Dentists working to tackle patient backlogs fear Covid-19 has left services “a shadow of their former selves.”
Coupar Angus dentist Jeff Ellis estimates his practice is currently operating at 20-25% capacity, compared to pre-Covid-19 levels.
Current restrictions and infection control procedures mean dentists can’t see as many patients as before the pandemic.
Jeff, who is a partner in Coupar Angus Dental Care, treats largely NHS patients.
He admitted they are nowhere near back to seeing the numbers of patients they did previously and worries about the consequences of that on dental problems.
He said: “Access to services has decreased dramatically.
“We’re still no closer to business as usual, as the restrictions we work to mean we’re capable of seeing a fraction of the patients we saw before.”
‘Losing the chance to nip problems in the bud’
This is leading to huge amounts of unmet need, said Jeff, who is also a member of the British Dental Association’s Scottish Dental Practice Committee.
“From decay to oral cancer we’re losing our chance to nip problems in the bud.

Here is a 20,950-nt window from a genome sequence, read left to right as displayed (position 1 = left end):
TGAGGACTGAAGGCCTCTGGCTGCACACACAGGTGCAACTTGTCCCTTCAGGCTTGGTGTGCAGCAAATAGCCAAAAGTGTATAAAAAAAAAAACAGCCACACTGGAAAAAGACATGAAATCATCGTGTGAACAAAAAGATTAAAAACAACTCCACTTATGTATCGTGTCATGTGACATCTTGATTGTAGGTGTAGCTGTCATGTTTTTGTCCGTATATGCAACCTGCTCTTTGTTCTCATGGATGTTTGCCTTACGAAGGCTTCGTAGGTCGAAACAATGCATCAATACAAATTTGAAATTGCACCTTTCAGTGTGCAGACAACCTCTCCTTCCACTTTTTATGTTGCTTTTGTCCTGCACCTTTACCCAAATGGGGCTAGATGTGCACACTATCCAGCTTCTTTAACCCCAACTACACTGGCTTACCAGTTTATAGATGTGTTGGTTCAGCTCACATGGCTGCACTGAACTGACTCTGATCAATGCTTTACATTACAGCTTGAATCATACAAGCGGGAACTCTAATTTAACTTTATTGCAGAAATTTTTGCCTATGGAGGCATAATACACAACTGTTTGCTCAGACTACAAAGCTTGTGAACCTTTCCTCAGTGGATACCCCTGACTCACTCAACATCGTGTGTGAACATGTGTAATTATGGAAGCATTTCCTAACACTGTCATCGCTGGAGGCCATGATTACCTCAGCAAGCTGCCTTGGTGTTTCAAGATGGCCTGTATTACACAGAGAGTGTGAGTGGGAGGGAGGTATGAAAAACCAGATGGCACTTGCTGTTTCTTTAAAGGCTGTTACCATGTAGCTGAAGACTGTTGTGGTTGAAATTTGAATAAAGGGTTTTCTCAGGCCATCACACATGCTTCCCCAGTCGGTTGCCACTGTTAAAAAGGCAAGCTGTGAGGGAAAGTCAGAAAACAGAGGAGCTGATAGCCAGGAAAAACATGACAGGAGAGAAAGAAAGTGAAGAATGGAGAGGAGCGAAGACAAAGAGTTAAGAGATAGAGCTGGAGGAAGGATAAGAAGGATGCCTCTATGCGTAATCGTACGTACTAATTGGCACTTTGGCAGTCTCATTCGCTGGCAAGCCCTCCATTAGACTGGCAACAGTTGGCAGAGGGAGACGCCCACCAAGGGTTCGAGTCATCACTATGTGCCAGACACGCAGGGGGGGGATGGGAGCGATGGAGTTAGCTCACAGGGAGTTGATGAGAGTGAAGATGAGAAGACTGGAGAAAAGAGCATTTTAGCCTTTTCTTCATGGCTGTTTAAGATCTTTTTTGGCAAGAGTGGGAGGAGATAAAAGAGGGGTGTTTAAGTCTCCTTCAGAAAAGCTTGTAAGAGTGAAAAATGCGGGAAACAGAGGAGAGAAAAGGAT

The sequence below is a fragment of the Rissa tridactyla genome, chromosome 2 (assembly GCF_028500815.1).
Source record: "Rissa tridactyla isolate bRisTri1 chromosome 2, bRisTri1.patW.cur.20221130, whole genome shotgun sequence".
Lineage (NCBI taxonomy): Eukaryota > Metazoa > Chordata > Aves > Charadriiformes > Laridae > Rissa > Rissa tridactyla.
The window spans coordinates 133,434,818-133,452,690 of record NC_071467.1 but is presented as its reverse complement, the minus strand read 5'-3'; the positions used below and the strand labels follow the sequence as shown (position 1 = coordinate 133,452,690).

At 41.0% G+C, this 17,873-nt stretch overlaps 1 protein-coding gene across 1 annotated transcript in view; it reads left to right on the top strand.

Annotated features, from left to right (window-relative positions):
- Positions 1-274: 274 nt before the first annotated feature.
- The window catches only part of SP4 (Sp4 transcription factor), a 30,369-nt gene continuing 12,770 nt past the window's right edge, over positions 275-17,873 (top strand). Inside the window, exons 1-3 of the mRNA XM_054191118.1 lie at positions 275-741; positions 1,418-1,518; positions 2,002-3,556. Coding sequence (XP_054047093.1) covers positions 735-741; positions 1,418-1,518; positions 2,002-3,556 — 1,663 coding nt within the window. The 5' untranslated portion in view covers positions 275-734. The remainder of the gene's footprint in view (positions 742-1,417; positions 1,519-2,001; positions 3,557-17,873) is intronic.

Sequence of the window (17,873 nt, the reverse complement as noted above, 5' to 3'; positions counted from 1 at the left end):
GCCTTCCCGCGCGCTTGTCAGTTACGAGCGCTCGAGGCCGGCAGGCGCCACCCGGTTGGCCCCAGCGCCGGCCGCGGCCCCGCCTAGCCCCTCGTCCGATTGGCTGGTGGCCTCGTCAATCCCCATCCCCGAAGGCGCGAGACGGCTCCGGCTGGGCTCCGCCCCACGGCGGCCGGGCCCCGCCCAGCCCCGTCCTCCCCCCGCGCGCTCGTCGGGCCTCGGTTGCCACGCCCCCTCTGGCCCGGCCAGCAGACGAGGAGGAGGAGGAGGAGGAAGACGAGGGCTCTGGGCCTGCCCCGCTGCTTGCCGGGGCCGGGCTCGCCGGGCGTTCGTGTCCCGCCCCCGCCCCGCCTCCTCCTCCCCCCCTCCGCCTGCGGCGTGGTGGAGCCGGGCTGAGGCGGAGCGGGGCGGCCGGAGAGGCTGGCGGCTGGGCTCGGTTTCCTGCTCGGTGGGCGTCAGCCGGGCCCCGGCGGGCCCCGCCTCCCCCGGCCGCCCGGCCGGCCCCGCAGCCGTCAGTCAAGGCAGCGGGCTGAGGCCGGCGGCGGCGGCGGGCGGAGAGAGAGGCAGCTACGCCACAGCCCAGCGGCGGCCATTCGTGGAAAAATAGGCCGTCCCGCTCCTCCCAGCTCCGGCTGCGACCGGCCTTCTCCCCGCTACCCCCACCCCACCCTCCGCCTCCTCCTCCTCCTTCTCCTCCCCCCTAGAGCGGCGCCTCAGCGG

“Preventive programmes for children remain suspended, and check-ups severely limited, meaning holes in teeth out there are getting bigger by the day.
“We’re working through a massive backlog.
“But we’re doing our level best to help those in most urgent need and will see anyone phoning up in pain within 24 hours.”
‘Shadow of its former self’
The British Dental Association, the trade union and professional body who represent all fields of dentistry, added more must be done to tackle dental health inequality which is at risk of being exacerbated by the pandemic.
Robert Donald, chair of the British Dental Association’s Scottish Council said: “Sadly, Covid risks undermining hard-won progress, while leaving our dental service a shadow of its former self.
“From helping practices boost capacity, through to expansion of the sugar levy, we have set out simple steps that can put that principle into action, addressing inequality, and restoring services to millions.”
The Association is making direct contact with every candidate seeking election to Holyrood to ask them to commit to addressing oral health inequality.